Hypothetical identities: Explanatory problems for the explanatory argument

Philosophical Psychology 27 (4):571-582 (2014)
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Recently, several philosophers have defended an explanatory argument that supposedly provides novel empirical grounds for accepting the type identity theory of phenomenal consciousness. They claim that we are justified in believing that the type identity thesis is true because it provides the best explanation for the correlations between physical properties and phenomenal properties. In this paper, I examine the actual role identities play in science and point out crucial shortcomings in the explanatory argument. I show that the supporters of the argument have failed to show that the identity thesis provides a satisfactory explanation for the correlations between physical and phenomenal properties. Hence, the explanatory argument, as it stands, does not provide new grounds for accepting the type identity theory.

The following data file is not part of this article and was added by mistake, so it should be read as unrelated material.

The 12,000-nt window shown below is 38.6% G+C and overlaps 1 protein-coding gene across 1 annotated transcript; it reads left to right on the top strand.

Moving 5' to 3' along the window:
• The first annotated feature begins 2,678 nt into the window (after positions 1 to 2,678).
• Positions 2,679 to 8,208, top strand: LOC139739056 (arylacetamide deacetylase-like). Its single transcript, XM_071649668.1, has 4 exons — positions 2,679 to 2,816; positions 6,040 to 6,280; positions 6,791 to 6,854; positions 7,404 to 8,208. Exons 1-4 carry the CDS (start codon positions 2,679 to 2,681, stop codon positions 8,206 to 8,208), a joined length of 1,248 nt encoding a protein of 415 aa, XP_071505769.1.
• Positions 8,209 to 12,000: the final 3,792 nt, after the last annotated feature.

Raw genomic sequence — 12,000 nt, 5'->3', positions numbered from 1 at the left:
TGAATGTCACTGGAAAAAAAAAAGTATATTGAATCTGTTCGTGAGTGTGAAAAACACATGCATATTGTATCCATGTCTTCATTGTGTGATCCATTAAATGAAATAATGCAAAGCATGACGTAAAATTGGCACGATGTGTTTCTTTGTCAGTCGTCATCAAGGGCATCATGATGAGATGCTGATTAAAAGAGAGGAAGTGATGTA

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Consciousness and the Brain: A Scientific and Philo-Sophical Inquiry.Wimsatt, William C.; Globus, G. G.; Maxwell, G. & Savodnik, I.

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